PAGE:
During my first summer, I was frequently asked to man the phones during the secretaries' lunch hours. My job was to stay at all times in the open office, handle all calls and visitors. I couldn't leave. I hated manning the phones, because I was new and young, and had no idea how anything worked, and I hated that feeling (what control freak would like it?). I hated that job even more after I dealt with the suicidal woman.

There were two other secretaries in the office: Betty and Thelma. Thelma was extremely quiet, slightly pusillanimous, and kept to her herself. Betty was a middle-aged black woman who took no shit from no one.

On the day that the suicidal woman called, Betty was already on her lunch hour. I transferred the call to Thelma, who took a message and hung up on her. I realized later that she had already done this three times before I received my first call. Then Thelma went on break, I was left alone. The woman called back and got me. I didn't know what to do. I took another message. I put the message in her doctor's box, on top of the messages from Thelma that had already accumulated there. I tried to call his offices, no answer. I was stuck in this place of not wanting to disturb a doctor for no reason, and yet being worried for this woman. Finally, I mustered up the courage to call his home, and heard from his children that he was out golfing and couldn't be reached.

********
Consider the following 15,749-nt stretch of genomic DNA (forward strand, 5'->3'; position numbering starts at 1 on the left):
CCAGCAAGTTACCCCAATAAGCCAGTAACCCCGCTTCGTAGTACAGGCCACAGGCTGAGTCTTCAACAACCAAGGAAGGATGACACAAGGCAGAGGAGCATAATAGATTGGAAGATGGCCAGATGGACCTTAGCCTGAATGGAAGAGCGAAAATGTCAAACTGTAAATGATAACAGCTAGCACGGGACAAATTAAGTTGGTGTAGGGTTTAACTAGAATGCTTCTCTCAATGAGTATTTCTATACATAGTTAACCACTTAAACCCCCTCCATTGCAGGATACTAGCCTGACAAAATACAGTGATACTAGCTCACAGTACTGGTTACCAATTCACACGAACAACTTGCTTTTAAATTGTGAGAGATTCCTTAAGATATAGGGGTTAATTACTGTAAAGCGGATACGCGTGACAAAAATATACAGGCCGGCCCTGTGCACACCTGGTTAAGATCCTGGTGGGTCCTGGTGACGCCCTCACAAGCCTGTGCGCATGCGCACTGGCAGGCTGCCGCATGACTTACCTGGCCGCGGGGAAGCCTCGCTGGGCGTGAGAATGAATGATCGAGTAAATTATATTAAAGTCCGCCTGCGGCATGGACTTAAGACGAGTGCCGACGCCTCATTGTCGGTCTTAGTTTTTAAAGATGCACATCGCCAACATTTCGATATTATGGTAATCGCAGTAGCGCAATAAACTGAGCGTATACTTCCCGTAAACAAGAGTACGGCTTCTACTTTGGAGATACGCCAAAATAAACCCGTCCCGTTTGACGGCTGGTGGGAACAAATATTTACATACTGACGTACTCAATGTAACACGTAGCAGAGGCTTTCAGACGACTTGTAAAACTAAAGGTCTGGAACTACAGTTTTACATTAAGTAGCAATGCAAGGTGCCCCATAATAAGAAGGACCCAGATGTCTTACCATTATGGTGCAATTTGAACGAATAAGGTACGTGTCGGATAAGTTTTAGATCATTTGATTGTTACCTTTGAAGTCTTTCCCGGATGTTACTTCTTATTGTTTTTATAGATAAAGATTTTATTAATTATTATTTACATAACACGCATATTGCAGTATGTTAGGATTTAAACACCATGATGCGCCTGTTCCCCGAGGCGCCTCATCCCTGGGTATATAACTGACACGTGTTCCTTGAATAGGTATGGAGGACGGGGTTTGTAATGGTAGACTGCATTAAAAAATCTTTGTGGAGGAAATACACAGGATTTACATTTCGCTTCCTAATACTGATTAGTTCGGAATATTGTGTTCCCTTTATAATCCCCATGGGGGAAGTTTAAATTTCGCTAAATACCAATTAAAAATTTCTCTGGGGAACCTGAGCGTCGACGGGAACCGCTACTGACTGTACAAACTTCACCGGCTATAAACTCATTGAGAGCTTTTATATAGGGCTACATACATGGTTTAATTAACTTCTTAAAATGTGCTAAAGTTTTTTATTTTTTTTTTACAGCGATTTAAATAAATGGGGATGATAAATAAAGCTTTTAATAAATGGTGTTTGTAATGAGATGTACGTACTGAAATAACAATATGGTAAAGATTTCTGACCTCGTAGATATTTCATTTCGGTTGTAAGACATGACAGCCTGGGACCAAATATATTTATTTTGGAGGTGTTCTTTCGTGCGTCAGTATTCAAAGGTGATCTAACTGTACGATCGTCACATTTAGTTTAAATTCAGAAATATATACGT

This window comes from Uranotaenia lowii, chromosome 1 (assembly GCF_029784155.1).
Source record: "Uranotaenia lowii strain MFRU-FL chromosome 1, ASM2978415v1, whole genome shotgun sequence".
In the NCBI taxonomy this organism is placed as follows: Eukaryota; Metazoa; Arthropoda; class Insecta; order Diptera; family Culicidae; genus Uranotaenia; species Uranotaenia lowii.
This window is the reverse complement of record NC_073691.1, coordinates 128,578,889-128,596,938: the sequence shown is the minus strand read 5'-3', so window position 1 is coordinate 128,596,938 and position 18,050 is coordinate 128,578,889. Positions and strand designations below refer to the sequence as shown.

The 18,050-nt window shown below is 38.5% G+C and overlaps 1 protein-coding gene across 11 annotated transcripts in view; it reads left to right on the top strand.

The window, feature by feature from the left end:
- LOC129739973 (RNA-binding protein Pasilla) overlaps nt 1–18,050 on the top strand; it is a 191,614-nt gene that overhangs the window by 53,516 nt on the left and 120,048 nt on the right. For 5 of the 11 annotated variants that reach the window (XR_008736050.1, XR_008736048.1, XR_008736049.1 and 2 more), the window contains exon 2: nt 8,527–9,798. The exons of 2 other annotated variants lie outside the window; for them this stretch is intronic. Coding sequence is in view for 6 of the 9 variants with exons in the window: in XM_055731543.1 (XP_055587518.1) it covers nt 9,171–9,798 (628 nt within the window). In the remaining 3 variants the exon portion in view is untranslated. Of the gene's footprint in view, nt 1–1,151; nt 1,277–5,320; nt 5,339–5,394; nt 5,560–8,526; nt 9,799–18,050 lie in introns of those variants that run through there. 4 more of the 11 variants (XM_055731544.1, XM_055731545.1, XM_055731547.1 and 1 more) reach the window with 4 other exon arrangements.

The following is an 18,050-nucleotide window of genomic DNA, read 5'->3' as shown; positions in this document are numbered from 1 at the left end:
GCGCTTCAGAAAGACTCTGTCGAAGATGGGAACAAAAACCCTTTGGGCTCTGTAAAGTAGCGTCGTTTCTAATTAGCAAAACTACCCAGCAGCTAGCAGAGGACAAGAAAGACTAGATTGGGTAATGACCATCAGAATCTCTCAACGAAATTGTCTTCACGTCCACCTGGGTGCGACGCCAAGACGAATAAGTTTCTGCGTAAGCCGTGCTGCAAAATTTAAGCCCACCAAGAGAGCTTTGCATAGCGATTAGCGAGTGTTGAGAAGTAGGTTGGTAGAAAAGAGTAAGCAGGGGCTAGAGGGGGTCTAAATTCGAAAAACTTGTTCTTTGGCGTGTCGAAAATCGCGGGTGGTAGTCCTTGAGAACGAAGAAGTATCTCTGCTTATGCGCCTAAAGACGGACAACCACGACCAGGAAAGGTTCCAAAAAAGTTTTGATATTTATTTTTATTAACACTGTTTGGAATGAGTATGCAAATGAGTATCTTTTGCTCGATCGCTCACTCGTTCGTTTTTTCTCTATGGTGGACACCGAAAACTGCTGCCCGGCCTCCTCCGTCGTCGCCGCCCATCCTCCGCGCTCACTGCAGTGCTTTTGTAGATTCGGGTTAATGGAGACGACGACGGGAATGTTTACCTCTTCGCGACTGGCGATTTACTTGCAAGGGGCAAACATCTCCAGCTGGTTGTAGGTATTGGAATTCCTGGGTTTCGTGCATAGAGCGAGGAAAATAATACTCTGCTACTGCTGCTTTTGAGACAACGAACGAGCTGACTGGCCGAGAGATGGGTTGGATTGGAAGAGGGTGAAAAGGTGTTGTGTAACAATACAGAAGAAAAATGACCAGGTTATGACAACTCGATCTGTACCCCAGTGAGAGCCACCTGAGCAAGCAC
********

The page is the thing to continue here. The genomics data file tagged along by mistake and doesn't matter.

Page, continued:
I had no idea what I was doing and was completely overwhelmed. The woman kept calling me back. Part of me just wanted her to go away, another part just kept hoping that it wasn't as bad as it sounded. I took two more messages, and continued to tell her that no one was around, but that I was looking for someone, and asked her to keep calling me back every ten minutes. Which amazingly, she did. After about 30 minutes of this, Betty came back from her lunch hour. I told her about the woman. The next time the phone rang, Betty immediately transferred her call over to the emergency on-call doctor. Huh, why didn't they tell me about the emergency on-call doctor? By 3pm the on-call doctor came into the office - he had been on the phone with the woman for another hour until an ambulance had come to pick her up and admit her as a patient. He was very upset. Amazingly, not at me.